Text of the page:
You’re especially prone to pickpocketing in large cities like Havana or at popular tourist destinations where thieves are prowling for easy targets.
Here are a couple tips on how to avoid becoming a pickpocket’s next victim:
- Always be aware of your surroundings and the people around you. Pickpocketing is most likely to happen in crowded public areas during broad daylight.
- If you normally carry your wallet in a back-pocket, move it to a front pocket. Pickpockets will go after your back pocket because it’s an easy target.
- Be careful with purses and backpacks. Keep your wallet and valuables zippered up in an inner pocket and carry the bag in front of you instead of on your back.
- Never carry all of your cash on you. If you get robbed once, it’s all gone.
The best way to protect your money and small valuables while walking the streets of Cuba is with a travel money belt like this one from Peak Gear.
The belt is designed to be subtle enough that you could wear it under your shirt or jacket so it would be very obvious if a thief went after it. It’s also lightweight and comfortable enough to wear on all your sightseeing adventures.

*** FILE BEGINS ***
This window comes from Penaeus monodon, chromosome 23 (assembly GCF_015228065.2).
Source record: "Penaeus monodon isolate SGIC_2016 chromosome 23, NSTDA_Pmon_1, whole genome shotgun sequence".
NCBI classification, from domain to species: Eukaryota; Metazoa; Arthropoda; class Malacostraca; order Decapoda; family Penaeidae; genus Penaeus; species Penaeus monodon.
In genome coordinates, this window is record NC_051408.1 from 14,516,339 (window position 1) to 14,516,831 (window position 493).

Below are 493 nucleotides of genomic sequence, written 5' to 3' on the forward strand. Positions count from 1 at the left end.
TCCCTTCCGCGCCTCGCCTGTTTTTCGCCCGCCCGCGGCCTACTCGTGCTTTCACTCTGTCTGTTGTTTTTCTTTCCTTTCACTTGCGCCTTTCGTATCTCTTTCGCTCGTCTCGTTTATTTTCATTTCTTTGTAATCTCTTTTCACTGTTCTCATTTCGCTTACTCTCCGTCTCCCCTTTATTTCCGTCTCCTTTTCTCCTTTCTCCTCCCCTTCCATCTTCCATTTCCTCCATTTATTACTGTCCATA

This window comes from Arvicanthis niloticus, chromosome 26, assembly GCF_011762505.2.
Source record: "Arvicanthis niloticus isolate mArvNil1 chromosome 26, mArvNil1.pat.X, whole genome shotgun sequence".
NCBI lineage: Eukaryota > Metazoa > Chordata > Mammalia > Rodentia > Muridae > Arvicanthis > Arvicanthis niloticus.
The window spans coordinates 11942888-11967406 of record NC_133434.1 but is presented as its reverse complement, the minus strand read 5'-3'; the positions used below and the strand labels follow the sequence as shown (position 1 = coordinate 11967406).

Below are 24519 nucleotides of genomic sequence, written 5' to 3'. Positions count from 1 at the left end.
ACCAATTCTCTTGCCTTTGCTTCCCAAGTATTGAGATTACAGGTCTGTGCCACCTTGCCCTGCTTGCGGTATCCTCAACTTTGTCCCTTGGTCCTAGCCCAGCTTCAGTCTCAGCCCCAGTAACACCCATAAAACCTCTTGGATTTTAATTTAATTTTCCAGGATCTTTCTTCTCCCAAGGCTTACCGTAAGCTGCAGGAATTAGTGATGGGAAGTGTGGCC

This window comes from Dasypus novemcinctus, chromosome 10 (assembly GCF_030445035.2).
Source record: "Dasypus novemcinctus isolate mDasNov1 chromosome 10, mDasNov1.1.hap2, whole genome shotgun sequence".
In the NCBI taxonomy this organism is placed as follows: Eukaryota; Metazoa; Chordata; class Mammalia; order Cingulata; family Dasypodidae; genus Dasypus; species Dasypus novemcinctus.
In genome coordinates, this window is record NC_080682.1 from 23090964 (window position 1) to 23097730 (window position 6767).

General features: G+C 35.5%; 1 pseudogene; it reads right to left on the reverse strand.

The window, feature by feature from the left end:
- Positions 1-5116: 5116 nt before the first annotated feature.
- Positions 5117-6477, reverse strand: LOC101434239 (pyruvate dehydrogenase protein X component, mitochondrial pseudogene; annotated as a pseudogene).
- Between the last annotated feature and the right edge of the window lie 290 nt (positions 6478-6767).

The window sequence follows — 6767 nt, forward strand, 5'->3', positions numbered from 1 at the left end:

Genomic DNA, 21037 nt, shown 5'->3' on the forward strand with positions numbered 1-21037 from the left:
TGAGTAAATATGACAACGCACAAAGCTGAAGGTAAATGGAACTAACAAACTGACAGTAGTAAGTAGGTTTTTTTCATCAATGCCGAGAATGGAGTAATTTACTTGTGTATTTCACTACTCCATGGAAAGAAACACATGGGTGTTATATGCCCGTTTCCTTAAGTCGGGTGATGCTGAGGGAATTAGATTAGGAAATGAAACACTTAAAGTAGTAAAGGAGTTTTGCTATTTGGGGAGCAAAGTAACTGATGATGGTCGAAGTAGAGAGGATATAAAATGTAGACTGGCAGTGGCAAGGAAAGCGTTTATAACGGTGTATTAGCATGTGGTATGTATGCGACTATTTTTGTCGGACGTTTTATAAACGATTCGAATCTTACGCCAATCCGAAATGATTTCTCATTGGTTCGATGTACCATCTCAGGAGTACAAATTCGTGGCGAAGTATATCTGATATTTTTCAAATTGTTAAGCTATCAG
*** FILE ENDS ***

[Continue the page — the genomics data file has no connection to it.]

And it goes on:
Learn more about safety tips for traveling to Cuba here.
3. What is the Best Currency to Bring to Cuba?
Foreign currencies accepted in Cuba
Since you can’t get Cuban currency anywhere in the world except Cuba, your best option is to bring foreign currency that has the highest possible conversion rate in Cuba.
You can exchange the following foreign currencies in Cuba: US Dollar, Canadian Dollar, Euro, British Pound Sterling, Mexican Peso, Japanese Yen, Swiss Franc, Danish Krone, Swedish Krona, and Norwegian Krone.
The best currencies to bring to Cuba
In terms of conversion value, the British Pound Sterling and the Euro are the most valuable.
American travelers (or any tourist carrying US money) should be aware that changing US cash into CUC incurs a 13% fee (including bank fees).